Read an extract from Jojo Moyes' new collection of short stories, Paris for One. Featuring nine other stories, Jojo introduces us to a cast of strong, relatable women in the midst of their everyday lives
Nell shifts her bag along the plastic seating in the station and checks the clock on the wall for the eighty-ninth time. Her gaze flicks back as the door from Security slides open. Another family – clearly Disney bound – walks through into the departure lounge, with baby stroller, screaming children, and parents who have been awake way too long.
For the last half hour, her heart has been thumping, a sick feeling high in her chest.
‘He will come. He will still come. He can still make it,’ she mutters under her breath.
‘Train 905 to Paris will be leaving from Platform Two in ten minutes. Please make your way to the plat- form. Remember to take all luggage with you.’
She chews her lip, then texts him again – the fifth time.
Where are you? Train about to leave!
She had texted him twice as she set off, checking that they were still meeting at the station. When he didn’t answer, she told herself it was because she had been on the Underground. Or he had. She sends a third text, and a fourth. And then, as she stands there, her phone vibrates in her hand and she almost buckles with relief.
Sorry, babe. Stuck at work. Not going to make it.
As if they had planned to catch up over a quick drink.
She stares at the phone in disbelief. Not going to make this train? Shall I wait? And, seconds later, the reply:
No, you go. Will try for later train.
She is too shocked to be angry. She stands still as people get to their feet around her, pulling on coats, and punches out a reply.
But where will we meet?
He doesn’t answer. Stuck at work. It’s a surf- and scuba- wear shop. In November. How stuck can he be?
She gazes around her, as if this might still be a joke. As if he will, even now, burst through the doors with his broad smile, telling her that he was teasing her (he is a bit too fond of teasing her). And he will take her arm, kiss her cheek with wind-chilled lips, and say something like, ‘You didn’t think I’d miss this, did you? Your first trip to Paris?’
But the glass doors stay firmly shut.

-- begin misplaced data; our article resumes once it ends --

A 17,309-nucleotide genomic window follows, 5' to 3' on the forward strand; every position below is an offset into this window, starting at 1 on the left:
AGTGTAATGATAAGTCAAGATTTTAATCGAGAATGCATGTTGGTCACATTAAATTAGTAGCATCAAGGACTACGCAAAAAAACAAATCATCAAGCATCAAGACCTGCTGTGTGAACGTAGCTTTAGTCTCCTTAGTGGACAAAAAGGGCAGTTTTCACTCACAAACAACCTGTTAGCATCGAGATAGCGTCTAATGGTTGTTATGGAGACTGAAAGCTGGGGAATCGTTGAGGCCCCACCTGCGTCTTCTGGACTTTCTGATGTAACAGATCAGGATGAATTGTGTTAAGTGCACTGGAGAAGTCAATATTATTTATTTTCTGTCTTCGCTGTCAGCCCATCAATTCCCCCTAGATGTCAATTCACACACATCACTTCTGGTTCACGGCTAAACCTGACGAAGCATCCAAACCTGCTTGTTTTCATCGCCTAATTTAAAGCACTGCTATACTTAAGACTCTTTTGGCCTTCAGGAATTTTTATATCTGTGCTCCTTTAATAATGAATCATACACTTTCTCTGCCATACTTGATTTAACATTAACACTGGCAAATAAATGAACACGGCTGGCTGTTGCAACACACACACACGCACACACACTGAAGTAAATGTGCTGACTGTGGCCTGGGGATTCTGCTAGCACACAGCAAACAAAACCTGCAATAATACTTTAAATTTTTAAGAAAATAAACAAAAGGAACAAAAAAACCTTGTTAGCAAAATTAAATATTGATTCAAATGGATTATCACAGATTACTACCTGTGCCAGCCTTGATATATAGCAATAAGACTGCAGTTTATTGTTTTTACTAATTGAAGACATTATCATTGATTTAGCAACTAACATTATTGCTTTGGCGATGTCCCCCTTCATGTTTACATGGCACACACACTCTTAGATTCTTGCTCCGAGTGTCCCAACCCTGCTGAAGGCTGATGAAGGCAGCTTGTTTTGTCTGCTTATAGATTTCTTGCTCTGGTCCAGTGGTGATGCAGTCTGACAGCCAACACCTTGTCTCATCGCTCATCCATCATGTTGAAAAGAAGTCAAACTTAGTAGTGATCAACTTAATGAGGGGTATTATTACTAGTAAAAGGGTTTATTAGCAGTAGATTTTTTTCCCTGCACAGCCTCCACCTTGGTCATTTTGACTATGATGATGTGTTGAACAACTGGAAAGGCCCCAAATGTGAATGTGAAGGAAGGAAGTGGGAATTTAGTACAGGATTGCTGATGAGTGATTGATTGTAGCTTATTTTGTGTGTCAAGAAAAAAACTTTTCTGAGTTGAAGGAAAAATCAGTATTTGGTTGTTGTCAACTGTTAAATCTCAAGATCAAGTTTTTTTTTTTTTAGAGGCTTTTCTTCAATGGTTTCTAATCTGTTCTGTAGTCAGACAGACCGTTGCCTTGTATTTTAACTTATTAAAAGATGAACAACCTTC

‘Madam? You need to go to the platform.’ The Euro- star guard reaches for her ticket. And for a second she hesitates – will he come? – and then she is in the crowd, her little wheeled case trailing behind her. She stops and types:
Meet me at the hotel, then.
She heads down the escalator as the huge train roars into the station.
I snogged a French boy because he looked like that bloke who goes out with Halle Berry. Turned out he was actually German.
‘What do you mean, you’re not coming? We’ve planned this for ages.’ It is the annual Girls’ Trip to Brighton. They have travelled there, on the first weekend of November, every year for six years – Nell, Magda, Trish and Sue – piled into Sue’s old four-wheel drive or Mag- da’s company car. They would escape their daily lives for two nights of drinking, hanging out with the lads from stag weekends, and nursing hangovers over cooked breakfasts in a tatty hotel called Brightsea Lodge, its outside cracked and faded, the scent of its interior suf- fused with decades of drink and cheap aftershave.
The annual trip has survived two babies, one divorce, and a case of shingles (they spent the first night partying in Magda’s hotel room instead). Nobody has ever missed one.
‘Well, Pete’s invited me to go to Paris.’
‘Pete is taking you to Paris?’ Magda had stared at her as if she’d announced she was learning to speak Russian. ‘Pete Pete?’
‘He says he can’t believe I’ve never been.’
‘I went to Paris once, on a school trip. I got lost in the Louvre, and someone put my sneaker down a toilet in the youth hostel,’ said Trish.
‘I snogged a French boy because he looked like that bloke who goes out with Halle Berry. Turned out he was actually German.’
‘Pete-with-the-hair Pete? Your Pete? I’m not trying to be mean. I just thought he was a bit of a . . .’
‘Loser,’ said Sue helpfully. ‘Knob.’
‘Obviously we’re wrong. Turns out he’s the kind of bloke who takes Nell on romantic weekends to Paris. Which is . . . you know. Great. I just wish it wasn’t the same long weekend as our long weekend.’
‘Well, once we’d got the tickets . . . it was difficult . . .’ Nell mumbled with a wave of her hand, hoping nobody would ask who had actually purchased these tickets. (It had been the only weekend left before Christmas when the discount had applied.)
She had planned the trip as carefully as she organized her office paperwork. She had searched the Internet for the best places to go, scanning TripAdvisor for the best budget hotels, cross-checking each one on Google, and entering the results on a spreadsheet.
She had settled on a place behind the rue de Rivoli – ‘clean, friendly, very romantic’ – and booked an ‘executive double room’ for two nights. She pic- tured herself and Pete tangled up in a French hotel bed, gazing out the window at the Eiffel Tower, holding hands over croissants and coffee in some street café. She was only really going on pictures: she didn’t have much idea what you did on a weekend in Paris, apart from the obvious.
At the age of twenty-six, Nell Simmons had never been away for a weekend with a boyfriend, unless you counted that time she went rock-climbing with Andrew Dinsmore. He had made them sleep in his Mini, and she woke up so cold that she couldn’t move her neck for six hours.
Nell’s mother, Lilian, was fond of telling anyone who would listen that Nell was ‘not the adventurous type’. She was also ‘not the type to travel’, ‘not the kind of girl who can rely on her looks’, and now, occasionally, if her mother thought Nell was out of earshot, ‘no spring chicken’.
That was the thing about growing up in a small town – everyone thought they knew exactly what you were. Nell was the sensible one. The quiet one. The one who would carefully research any plan and who could be trusted to water your plants, mind your kids, and not run off with anyone’s husband.